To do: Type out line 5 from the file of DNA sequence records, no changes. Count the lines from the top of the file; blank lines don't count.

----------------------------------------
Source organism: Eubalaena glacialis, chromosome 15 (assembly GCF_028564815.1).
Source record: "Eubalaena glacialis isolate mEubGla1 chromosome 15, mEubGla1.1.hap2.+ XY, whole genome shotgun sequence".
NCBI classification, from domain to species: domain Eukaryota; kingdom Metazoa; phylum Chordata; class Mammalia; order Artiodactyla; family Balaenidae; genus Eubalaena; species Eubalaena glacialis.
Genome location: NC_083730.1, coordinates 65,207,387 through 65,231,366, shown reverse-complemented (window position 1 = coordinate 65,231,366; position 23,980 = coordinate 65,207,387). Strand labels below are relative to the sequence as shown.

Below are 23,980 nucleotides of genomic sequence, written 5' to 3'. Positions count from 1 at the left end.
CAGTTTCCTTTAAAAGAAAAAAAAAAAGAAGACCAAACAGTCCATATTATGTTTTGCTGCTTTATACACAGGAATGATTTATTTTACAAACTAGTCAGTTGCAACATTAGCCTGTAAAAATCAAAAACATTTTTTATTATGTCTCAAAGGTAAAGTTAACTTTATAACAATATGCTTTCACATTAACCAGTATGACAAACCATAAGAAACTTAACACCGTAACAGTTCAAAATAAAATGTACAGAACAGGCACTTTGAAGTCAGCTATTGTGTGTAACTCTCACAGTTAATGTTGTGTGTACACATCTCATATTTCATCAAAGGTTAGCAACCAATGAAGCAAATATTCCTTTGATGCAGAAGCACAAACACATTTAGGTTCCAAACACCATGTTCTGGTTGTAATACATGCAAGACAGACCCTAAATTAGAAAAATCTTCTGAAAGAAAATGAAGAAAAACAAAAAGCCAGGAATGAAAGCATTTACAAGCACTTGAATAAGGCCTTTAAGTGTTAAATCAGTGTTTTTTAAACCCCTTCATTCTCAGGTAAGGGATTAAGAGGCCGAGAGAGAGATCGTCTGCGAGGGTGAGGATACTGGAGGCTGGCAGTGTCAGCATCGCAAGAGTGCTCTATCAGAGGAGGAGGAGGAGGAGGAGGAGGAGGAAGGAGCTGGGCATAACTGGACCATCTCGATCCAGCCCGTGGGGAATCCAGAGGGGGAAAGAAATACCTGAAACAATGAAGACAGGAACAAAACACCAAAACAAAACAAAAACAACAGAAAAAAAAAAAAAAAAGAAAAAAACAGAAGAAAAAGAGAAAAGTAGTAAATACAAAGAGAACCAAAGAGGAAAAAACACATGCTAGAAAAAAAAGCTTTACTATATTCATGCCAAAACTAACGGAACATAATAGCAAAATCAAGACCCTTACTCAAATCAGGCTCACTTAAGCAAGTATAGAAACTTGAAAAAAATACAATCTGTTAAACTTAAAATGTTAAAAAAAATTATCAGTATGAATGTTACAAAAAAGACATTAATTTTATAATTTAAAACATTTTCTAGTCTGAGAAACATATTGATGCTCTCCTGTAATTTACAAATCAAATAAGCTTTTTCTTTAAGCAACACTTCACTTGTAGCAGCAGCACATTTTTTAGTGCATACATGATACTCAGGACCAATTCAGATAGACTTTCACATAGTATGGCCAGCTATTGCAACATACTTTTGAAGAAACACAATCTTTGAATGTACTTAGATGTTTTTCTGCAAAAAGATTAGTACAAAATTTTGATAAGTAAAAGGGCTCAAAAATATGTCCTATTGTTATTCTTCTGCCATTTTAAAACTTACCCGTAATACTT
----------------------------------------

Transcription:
Below are 23,980 nucleotides of genomic sequence, written 5' to 3'. Positions count from 1 at the left end.